Monday, September 10, 2012

John Knox Brown and his Beef with Mormonism

No, this isn't the John Brown from the pre Civil War Hapers Ferry incident. This John Brown was from Monroe County Tennessee (so many John Browns). He did not like Mormons. It was pretty obvious when LDS missionaries arrived in Monroe County that something was up. It looks like Mr.Brown paid people to form a mob and drive LDS missionaries out of the County. The question is ...Why?

John Knox Brown was born in 9 April 1821 in Meigs County Tennessee to Alexander Brown (1793-1879) and Mary Sharp (1800-1858). He had two siblings; an older sister Saleta Ann and a younger brother William.

John's sister grew up and married Peter Huff (1816-1857) the son of John Huff (1793-1870) and Nancy Cox (1794-1879) on 25 November 1841. Peter wanted more for his family and moved west in search of cheaper land. First settling in Misouri in 1849, they later moved to Arkansas and settled a few miles away from Alexander Fancher. John's parents, and possibly John and William too, followed Saleta Ann and her husband to Arkansas.

After a few years, Peter saw further opportunity for his family, and joined the Fanchers on their 1857 journey west. Other members of the Huff family joined too. To completely understate what happened, the trip did not go as planned. In July 1857, Peter died from an infected insect bite and was buried in what is today Wyoming. His widow continued but she and most of their children were killed on September 11, 1857 by Mormon Militia in a tragedy know as the Mountain Meadows Massacre. One daughter survived; Nancy Sophronia Huff. Eventually Sophronia was returned to her maternal grandfather, Alexander Brown, in Arkansas. Feeling he could not take care of the girl after his wife passed away, he gave the child to Peter Huff's parents living in Tennessee. Eventually she moved back west. She married Dallas Cates and they lived in Yell County, Arkansas,where she died too early in 1878.

John K. Brown returned to Tennessee or perhaps he never left. I can't find evidence either way (too many John Browns). He moved to Monroe County and entered the mill business. It appears to have been a successfull business despite some misfortune. According to Goodspeeds History of Monroe County Tennessee [published in 1887] "in 1883 the Sweet Water Mill Company, of which John K. Brown is president, and John B. Whitman secretary and treasurer, erected a large flouring-mill, which was destroyed by fire in 1885. It was immediately rebuilt, and put into operation in 1886. It has a capacity of 150 barrels of flour, and from 250 to 300 bushels of meal per day."

John married Sarah E. Layne and they had 4 children. He was also an officer in his church, though in which church was not recorded.

In 1899, LDS missionaries arrived in Sweetwater, Monroe County, Tennessee, to fill an appointment made the prior week. While there, they decided to preach in the city center. At first the Mayor received them politely. After the first sermon, the Mayor interrupted and advised them to leave as trouble was coming. A mob soon gathered and the missionaries made a hasty retreat. It was suggested that John K. Brown offered to pay people to throw bricks and eggs at the missionaries. One writer claimed to witness members of the mob returning to the city center asking him for the money they were promised.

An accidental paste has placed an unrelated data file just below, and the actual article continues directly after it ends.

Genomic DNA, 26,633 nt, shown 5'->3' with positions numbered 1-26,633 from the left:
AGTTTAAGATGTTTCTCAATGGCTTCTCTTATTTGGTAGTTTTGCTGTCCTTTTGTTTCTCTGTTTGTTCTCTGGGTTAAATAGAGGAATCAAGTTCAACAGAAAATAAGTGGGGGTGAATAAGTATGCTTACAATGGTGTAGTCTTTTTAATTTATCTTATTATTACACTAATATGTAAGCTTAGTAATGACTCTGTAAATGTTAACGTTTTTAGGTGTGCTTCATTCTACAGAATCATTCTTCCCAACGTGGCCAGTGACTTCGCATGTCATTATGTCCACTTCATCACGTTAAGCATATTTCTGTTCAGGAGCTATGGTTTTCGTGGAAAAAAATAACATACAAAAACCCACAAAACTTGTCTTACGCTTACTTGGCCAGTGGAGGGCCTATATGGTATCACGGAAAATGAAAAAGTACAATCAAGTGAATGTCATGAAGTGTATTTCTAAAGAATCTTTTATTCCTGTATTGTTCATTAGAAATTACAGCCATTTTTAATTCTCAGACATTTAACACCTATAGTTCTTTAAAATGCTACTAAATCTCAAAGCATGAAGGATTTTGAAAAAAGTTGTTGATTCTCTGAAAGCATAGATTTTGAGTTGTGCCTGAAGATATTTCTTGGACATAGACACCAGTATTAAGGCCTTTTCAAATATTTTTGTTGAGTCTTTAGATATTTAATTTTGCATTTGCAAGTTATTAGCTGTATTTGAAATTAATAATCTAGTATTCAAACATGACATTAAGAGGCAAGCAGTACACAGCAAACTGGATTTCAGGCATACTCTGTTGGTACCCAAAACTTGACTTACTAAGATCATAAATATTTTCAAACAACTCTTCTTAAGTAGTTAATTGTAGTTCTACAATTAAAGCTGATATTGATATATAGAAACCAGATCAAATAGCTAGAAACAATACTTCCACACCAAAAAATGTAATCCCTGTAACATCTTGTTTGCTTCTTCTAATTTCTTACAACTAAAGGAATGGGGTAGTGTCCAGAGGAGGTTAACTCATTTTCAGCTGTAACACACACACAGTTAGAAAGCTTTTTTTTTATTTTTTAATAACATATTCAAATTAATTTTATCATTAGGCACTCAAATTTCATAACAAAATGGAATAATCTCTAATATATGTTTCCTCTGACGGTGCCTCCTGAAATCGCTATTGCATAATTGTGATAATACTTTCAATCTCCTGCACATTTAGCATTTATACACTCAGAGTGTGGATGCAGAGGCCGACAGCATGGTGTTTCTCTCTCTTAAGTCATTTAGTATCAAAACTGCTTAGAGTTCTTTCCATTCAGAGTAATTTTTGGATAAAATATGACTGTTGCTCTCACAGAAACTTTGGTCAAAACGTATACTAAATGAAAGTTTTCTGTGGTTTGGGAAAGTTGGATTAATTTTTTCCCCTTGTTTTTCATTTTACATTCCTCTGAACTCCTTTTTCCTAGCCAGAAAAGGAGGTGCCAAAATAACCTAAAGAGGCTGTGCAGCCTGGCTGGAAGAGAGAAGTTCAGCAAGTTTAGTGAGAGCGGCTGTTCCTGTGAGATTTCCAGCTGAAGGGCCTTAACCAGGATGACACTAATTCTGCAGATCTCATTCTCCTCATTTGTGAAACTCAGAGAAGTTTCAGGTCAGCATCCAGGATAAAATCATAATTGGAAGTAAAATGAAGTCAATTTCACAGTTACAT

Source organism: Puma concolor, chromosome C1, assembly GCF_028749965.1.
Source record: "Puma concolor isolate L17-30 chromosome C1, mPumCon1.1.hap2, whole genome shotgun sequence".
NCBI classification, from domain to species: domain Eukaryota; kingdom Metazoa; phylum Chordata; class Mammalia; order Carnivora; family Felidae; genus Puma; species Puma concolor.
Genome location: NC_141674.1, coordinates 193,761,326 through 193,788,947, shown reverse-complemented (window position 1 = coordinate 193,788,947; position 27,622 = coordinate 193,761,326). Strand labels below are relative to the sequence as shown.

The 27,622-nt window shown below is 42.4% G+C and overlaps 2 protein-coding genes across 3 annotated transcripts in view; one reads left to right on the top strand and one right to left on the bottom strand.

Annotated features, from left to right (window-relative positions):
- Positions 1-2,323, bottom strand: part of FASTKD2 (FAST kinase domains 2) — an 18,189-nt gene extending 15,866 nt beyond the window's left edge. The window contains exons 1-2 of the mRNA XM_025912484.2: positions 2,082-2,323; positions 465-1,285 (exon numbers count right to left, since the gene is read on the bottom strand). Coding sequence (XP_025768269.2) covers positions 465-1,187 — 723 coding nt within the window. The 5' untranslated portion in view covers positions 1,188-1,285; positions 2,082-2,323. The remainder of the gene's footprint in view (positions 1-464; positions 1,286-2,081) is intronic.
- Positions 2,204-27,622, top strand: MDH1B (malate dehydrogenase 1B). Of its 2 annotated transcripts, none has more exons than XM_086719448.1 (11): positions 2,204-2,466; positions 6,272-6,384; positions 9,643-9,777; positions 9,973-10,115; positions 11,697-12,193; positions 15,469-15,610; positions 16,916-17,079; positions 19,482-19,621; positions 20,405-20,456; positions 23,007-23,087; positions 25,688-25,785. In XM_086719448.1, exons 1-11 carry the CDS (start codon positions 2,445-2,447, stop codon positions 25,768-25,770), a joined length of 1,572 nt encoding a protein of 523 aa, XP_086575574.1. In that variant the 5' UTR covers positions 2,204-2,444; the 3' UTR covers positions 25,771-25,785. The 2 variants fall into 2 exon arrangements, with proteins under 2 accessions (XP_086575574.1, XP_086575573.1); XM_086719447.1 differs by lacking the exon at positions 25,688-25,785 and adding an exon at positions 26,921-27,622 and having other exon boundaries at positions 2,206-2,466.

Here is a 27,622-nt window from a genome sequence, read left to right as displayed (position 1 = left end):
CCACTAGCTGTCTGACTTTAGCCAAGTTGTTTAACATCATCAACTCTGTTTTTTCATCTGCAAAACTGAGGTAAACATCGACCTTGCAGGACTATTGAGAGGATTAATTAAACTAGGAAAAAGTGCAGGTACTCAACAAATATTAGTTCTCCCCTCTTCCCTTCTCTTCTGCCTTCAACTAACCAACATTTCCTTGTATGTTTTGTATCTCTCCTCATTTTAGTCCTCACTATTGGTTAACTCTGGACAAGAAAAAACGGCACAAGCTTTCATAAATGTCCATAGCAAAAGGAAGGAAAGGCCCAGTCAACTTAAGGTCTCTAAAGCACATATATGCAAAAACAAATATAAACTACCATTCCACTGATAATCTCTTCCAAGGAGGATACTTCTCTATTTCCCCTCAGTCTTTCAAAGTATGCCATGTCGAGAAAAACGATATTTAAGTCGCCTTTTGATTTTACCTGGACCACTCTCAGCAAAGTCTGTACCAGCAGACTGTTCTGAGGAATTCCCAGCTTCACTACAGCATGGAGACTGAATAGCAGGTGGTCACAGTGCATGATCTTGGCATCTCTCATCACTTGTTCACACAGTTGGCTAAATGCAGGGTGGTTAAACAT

An LDS description of the mobbing discounted the possibility that John K. Brown had a sister who died at Mountain Meadows. But with the access to records that modern technology provides, I found pretty clear evidence.

John K. Brown died 21 December 1909 in Sweetwater, Monroe County, Tennessee.

5 comments:

Dave said...

Very interesting, Bruce. MMM casts a long shadow.

john willis said...

very interesting and an excellent job of research.

My gg grandfather John Henry Willis was a participant in the Mountain Meadows Massacre to Nancy Huff into their home after the massacre.

Nancy Huff later testifed of Mygg grandfathers presence at the massacre.

BruceCrow said...

Yes, Dave. Yes it does.

John, I seem to recall that Nancy's testimony was regarded for it's specificity, when compared to those of the other survivors.

john willis said...

It was very specific, she stated that John Henry Willis told her the Indians has killed her family.
She said she knew that this was not the case as she saw some of her mother's clothes at the Willis household.

She was very specific that she saw John Henry Willis during the Massacre.

I don't know if you have ever seen the documentary film "Burying the past"

It dramatizes Nancy Huuff's testimony. It was shall we say an interesting experience to hear the actress playing Nancy Huff describe the acts of "John Willis"
given that that is my name and john Hnery Willis was my gg grandfather.

BruceCrow said...

My preferred area of work is Tennessee Mormon, not necessarily MMM. But they do intersect from time to time.

In Tennessee I sometimes identify the descendents of those who killed or hurt Mormons. I'm not trying to make confrontations. I'm just interested in any stories that got passed down. In the process I get a mixture of responses, from heart felt appologies, to "and we'll do it again", as well as everything in between. I've even met a few who have joined the LDS Church.

Anyway, Thanks for sharing. It has given me another side to look at.